2. Wear Appropriate Clothing and Sunscreen
Whenever you’re at home and most especially when you’re outside, wear light clothing. Lightweight, loose-fitting, and light-colored clothing are appropriate.
If you need to go outdoors make sure to protect yourself against the harmful rays of the sun by putting sunscreen or wearing a hat. Apply sunscreen 30 minutes before going outside and reapply when needed to prevent sunburn.
Sunburns affect the body’s ability to naturally cool itself. Thus, sunburns cause body fluid loss. It can also be painful and cause damage to the skin.
3. Plan Your Activities Properly
If you need to be outside, plan your activities carefully. Limit your activities to early morning and evening hours. Also, make sure to have enough rest in well-shaded and ventilated areas so your body’s thermostat will have time to recover.
4. Start Slowly
If you’re not used to exercising or working out in hot weather, start slowly and gradually pick up the pace. Stop all activities if exertion in the heat leaves you gasping for air and your heart pounding. If you start feeling weak, confused, or you feel like you’re about to faint, stop immediately and go to a cooler area.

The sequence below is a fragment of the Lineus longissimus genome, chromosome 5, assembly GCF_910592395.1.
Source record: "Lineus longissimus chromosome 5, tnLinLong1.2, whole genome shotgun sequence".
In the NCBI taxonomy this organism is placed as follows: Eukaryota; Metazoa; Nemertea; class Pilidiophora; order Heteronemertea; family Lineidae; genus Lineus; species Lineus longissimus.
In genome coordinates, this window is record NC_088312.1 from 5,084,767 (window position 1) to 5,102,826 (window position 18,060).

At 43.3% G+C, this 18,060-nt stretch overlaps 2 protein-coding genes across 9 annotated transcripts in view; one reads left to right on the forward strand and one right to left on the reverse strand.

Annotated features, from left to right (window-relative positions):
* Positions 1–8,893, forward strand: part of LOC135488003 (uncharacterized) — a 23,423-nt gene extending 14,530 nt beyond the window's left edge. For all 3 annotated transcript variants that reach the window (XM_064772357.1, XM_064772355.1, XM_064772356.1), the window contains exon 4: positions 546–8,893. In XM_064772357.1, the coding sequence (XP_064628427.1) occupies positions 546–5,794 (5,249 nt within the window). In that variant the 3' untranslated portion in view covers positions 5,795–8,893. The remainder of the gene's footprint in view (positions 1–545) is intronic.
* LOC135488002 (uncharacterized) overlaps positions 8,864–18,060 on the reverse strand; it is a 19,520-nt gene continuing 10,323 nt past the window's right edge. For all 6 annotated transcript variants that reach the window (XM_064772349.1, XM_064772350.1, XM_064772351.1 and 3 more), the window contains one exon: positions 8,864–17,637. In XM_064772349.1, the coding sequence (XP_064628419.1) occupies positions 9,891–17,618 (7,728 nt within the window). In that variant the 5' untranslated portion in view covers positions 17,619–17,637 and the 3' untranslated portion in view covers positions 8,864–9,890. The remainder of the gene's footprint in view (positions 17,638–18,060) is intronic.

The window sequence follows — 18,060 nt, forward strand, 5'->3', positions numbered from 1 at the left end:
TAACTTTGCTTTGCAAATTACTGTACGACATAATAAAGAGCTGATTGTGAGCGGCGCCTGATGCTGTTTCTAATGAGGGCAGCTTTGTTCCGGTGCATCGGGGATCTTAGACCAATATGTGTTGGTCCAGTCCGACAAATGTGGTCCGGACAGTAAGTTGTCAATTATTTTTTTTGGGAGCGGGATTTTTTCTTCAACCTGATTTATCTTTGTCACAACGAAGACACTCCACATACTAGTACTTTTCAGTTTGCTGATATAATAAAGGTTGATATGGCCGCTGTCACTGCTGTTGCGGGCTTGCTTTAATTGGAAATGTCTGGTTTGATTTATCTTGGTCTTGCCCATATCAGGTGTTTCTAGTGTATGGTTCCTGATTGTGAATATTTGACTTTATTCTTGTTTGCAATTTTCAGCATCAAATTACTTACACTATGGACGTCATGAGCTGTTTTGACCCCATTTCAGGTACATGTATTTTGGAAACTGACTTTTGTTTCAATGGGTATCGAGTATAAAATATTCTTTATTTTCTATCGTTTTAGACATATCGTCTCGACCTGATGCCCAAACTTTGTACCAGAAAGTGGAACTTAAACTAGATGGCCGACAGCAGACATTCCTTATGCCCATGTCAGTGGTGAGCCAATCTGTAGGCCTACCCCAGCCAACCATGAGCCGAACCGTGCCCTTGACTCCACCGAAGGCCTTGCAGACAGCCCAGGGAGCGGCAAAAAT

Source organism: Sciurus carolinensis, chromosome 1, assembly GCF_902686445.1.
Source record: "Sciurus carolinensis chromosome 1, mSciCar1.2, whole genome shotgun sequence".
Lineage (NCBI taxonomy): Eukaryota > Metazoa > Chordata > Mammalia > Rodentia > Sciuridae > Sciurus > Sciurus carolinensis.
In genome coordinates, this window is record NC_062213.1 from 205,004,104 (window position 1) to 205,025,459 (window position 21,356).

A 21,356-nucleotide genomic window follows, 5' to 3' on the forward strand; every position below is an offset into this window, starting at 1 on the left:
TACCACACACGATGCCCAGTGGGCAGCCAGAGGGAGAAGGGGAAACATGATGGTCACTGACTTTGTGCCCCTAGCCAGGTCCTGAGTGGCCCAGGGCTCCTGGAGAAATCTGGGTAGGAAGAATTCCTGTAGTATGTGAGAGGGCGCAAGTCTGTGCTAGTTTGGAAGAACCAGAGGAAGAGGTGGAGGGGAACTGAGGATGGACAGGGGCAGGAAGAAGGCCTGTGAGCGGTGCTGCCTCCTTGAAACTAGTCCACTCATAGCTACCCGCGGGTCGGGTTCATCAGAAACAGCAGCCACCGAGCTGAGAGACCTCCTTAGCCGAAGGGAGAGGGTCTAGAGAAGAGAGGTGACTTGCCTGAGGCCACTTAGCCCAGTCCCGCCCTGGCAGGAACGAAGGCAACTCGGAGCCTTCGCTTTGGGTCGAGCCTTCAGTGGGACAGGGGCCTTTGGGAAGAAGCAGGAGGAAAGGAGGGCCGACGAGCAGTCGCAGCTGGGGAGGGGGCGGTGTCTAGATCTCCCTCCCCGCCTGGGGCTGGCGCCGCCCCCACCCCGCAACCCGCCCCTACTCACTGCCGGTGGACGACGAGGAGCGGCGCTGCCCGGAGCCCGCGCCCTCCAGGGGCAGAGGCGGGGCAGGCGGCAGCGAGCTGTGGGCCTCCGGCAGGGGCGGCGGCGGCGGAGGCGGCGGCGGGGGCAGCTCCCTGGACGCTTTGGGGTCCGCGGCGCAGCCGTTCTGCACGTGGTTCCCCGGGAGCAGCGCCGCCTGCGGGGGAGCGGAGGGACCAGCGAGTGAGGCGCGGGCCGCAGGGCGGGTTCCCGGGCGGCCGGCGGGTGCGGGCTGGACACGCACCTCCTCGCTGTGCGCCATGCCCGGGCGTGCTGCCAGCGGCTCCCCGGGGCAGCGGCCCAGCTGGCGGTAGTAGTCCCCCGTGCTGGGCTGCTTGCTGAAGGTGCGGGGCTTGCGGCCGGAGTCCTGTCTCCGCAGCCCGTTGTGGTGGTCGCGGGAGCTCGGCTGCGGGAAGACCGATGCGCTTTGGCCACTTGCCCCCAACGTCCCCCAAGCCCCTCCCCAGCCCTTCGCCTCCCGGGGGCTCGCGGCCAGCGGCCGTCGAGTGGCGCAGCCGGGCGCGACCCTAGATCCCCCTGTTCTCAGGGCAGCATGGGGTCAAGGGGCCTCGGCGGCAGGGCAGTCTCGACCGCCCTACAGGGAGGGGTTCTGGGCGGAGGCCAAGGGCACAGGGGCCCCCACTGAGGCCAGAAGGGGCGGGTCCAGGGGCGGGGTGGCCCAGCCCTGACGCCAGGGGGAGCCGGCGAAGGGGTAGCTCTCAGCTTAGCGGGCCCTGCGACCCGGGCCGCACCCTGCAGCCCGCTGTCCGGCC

5. Buddy System
When exercising or working out under too much heat, always buddy up. Monitor the condition of your partner and also have them do the same for you. Heat-induced illness could cause confusion or loss of consciousness.
If you’re over 65 years old, make sure to have a friend or relative to check on you twice each day. Though anyone could suffer from heat-related diseases, some people are more at risk. Infants and young children, senior citizens (65 years old and older), obese or overweight, and people who have chronic illnesses are at higher risk.
6. Adapting to the Environment
Sudden change in temperature, like summer heat waves, can be stressful to the body. You will have better tolerance for heat if you limit your exercises or physical activities. If you are traveling to a place with hotter weather, allow your body to get used to the temperature before attempting any activity.